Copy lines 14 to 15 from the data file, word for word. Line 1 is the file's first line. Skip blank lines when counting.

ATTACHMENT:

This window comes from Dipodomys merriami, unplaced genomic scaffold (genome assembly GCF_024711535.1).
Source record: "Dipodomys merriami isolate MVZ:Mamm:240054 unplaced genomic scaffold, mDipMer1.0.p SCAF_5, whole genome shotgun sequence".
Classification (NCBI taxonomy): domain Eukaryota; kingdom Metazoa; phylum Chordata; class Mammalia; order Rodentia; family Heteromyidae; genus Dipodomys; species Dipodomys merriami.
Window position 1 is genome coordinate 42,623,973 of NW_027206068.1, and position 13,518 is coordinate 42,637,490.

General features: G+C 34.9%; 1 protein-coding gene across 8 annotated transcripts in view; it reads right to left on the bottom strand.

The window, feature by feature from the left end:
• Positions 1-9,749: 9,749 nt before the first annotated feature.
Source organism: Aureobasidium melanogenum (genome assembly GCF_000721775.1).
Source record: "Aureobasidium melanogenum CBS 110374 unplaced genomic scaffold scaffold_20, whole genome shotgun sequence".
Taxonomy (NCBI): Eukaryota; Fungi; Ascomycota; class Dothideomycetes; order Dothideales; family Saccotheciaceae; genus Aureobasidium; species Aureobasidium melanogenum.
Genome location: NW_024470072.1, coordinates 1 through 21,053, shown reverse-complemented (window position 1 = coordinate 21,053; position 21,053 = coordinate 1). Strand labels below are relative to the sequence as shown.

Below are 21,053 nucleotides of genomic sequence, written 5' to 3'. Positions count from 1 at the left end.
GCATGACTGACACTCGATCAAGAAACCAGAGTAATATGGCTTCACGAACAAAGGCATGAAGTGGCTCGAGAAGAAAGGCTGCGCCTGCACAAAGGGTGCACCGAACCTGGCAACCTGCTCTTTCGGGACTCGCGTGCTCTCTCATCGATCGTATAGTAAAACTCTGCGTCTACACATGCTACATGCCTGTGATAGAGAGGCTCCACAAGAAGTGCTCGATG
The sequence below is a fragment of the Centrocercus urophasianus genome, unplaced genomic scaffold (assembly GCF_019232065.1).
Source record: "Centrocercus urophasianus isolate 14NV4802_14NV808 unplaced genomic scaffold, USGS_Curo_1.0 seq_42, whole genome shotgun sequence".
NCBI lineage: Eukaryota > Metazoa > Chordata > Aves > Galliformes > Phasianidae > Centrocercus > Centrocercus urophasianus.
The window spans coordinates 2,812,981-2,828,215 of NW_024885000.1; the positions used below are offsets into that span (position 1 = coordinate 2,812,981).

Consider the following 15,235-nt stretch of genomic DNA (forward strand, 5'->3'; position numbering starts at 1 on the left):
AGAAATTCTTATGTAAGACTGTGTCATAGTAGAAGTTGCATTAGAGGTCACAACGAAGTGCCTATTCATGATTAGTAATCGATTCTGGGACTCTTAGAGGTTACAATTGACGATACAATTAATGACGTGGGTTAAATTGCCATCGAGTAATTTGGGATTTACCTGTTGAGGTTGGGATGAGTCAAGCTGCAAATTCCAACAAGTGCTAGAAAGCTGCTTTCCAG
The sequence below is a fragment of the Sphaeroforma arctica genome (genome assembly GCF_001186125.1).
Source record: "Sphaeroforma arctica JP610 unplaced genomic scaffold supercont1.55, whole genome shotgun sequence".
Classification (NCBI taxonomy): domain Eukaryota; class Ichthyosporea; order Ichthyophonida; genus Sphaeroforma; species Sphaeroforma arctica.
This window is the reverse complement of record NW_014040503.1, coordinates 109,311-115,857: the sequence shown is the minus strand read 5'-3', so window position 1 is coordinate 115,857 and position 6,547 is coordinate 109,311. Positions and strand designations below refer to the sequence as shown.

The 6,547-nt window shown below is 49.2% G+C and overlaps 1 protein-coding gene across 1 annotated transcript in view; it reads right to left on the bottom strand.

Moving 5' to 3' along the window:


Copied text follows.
The sequence below is a fragment of the Centrocercus urophasianus genome, unplaced genomic scaffold (assembly GCF_019232065.1).
Source record: "Centrocercus urophasianus isolate 14NV4802_14NV808 unplaced genomic scaffold, USGS_Curo_1.0 seq_42, whole genome shotgun sequence".